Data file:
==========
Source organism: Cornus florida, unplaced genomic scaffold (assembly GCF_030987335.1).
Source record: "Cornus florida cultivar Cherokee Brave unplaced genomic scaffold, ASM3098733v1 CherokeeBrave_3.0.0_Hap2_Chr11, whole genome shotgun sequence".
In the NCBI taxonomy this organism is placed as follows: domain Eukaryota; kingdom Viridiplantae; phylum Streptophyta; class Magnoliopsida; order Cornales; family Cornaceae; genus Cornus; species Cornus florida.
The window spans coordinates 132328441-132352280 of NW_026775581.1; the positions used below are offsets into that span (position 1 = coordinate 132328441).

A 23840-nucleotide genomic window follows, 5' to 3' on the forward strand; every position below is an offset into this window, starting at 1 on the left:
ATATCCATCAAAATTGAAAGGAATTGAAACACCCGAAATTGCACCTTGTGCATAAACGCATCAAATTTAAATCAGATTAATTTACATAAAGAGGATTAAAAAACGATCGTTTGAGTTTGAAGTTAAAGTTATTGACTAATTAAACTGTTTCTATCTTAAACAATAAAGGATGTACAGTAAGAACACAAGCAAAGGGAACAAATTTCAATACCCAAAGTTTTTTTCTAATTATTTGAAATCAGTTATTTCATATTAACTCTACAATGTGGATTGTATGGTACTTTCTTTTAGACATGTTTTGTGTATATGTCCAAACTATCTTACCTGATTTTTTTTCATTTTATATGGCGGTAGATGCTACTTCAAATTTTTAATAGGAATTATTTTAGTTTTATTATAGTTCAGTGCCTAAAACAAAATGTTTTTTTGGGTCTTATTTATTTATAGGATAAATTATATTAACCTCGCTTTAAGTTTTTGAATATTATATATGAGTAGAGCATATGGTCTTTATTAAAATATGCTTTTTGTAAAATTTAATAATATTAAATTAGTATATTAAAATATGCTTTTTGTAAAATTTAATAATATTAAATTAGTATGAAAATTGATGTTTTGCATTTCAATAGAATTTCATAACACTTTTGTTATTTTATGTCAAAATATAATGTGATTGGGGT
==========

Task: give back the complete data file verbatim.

Source organism: Cornus florida, unplaced genomic scaffold (assembly GCF_030987335.1).
Source record: "Cornus florida cultivar Cherokee Brave unplaced genomic scaffold, ASM3098733v1 CherokeeBrave_3.0.0_Hap2_Chr11, whole genome shotgun sequence".
In the NCBI taxonomy this organism is placed as follows: domain Eukaryota; kingdom Viridiplantae; phylum Streptophyta; class Magnoliopsida; order Cornales; family Cornaceae; genus Cornus; species Cornus florida.
The window spans coordinates 132328441-132352280 of NW_026775581.1; the positions used below are offsets into that span (position 1 = coordinate 132328441).

A 23840-nucleotide genomic window follows, 5' to 3' on the forward strand; every position below is an offset into this window, starting at 1 on the left:
ATATCCATCAAAATTGAAAGGAATTGAAACACCCGAAATTGCACCTTGTGCATAAACGCATCAAATTTAAATCAGATTAATTTACATAAAGAGGATTAAAAAACGATCGTTTGAGTTTGAAGTTAAAGTTATTGACTAATTAAACTGTTTCTATCTTAAACAATAAAGGATGTACAGTAAGAACACAAGCAAAGGGAACAAATTTCAATACCCAAAGTTTTTTTCTAATTATTTGAAATCAGTTATTTCATATTAACTCTACAATGTGGATTGTATGGTACTTTCTTTTAGACATGTTTTGTGTATATGTCCAAACTATCTTACCTGATTTTTTTTCATTTTATATGGCGGTAGATGCTACTTCAAATTTTTAATAGGAATTATTTTAGTTTTATTATAGTTCAGTGCCTAAAACAAAATGTTTTTTTGGGTCTTATTTATTTATAGGATAAATTATATTAACCTCGCTTTAAGTTTTTGAATATTATATATGAGTAGAGCATATGGTCTTTATTAAAATATGCTTTTTGTAAAATTTAATAATATTAAATTAGTATATTAAAATATGCTTTTTGTAAAATTTAATAATATTAAATTAGTATGAAAATTGATGTTTTGCATTTCAATAGAATTTCATAACACTTTTGTTATTTTATGTCAAAATATAATGTGATTGGGGT